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U.S. Forces Korea commander Gen. Walter Sharp speaks to a gathering of service members and their families Friday during a community visit at Yongsan Garrison, South Korea.

U.S. Forces Korea commander Gen. Walter Sharp speaks to a gathering of service members and their families Friday during a community visit at Yongsan Garrison, South Korea. (Jimmy Norris / S&S)

SEOUL — U.S. Forces Korea commander Gen. Walter Sharp didn’t hear many complaints about bullets, beans or bandages during a community meeting Friday at Yongsan Garrison.

Instead, he heard about overcrowded classrooms, a lack of shuttle buses and the desire for more command sponsorship.

Sharp opened his visit with about 60 members of the Yongsan community, representing all of the services and local housing areas, by talking about his priorities: maintaining combat readiness, the transition of wartime operational control to the South Koreans and maintaining and improving quality of life.

"I can only do that, not only with your support but, more importantly, with your ideas," Sharp told the audience.

When Sharp opened the floor for questions, it was U.S. Army Garrison-Yongsan commander Col. Dave Hall who answered most of them.

One of the first topics was transportation, with one military spouse asking the command to either start allowing families to own more than one car or increase the number of buses from Hannam Village to Yongsan Garrison, which run once every 75 minutes.

Hall said bus schedules are changed frequently based on user feedback, and that the garrison would be seeking input soon. He added that there are exceptions to the policy for families wishing to own second cars "but they are few and far between" and are reserved for families with exceptional needs.

A few family members living at K-16, on the outskirts of Seoul, complained about school buses, which leave for Yongsan Garrison at 6:50 a.m. They said some young children are forced to wake as early as 5 a.m. to catch the bus. They asked for an additional bus — or more stops — to alleviate the problem.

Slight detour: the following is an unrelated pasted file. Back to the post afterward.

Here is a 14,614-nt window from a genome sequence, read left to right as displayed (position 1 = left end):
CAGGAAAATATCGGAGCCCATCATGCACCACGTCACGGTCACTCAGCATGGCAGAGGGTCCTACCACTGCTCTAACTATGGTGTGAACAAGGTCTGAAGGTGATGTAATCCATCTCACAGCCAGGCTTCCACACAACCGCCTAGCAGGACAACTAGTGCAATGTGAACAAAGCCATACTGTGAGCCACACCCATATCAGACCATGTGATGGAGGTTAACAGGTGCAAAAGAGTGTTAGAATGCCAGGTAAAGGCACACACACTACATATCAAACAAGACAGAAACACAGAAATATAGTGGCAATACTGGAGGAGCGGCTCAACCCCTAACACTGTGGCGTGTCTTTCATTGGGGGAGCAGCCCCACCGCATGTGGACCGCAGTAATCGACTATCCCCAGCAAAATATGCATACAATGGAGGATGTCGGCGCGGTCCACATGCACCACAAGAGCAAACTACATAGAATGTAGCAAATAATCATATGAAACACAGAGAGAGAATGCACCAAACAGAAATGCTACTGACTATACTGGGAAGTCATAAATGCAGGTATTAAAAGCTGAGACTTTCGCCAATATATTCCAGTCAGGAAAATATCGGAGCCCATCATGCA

Hall said Department of Defense Dependents Schools regulations limit the amount of time children can stay on a school bus, making additional stops unfeasible.

Another parent said her child’s kindergarten class at Seoul American Elementary School is overcrowded, with 28 children.

Hall said the school’s acceptable ratio is 1 teacher to 18 kindergartners and he would look into the matter.

Command sponsorship was another hot topic at the meeting, with several people saying it took too long for them to get their families into the system and others claiming they still can’t do it.

Sharp fielded most of the command sponsorship questions, taking many names and promising one-on-one responses at a later date. He also told the audience he plans to expand the number of places command sponsorships would be available.

Sharp declined to say which places he was considering, though camps Casey and Hovey were among them.

He said if command sponsorships became available at those bases, he would make troops sign something saying "they understand what they’re getting into."

He said that at many installations slated to be closed in the transformation, there are no facilities such as hospitals and schools to support families and no plans to build any.

"I can’t tell people to come over here and just leave it at that," he said.

Sharp said he would decide within the next week which areas would become eligible for command sponsorship after discussing the issue with local commanders and David Chu, undersecretary of defense for personnel and readiness.


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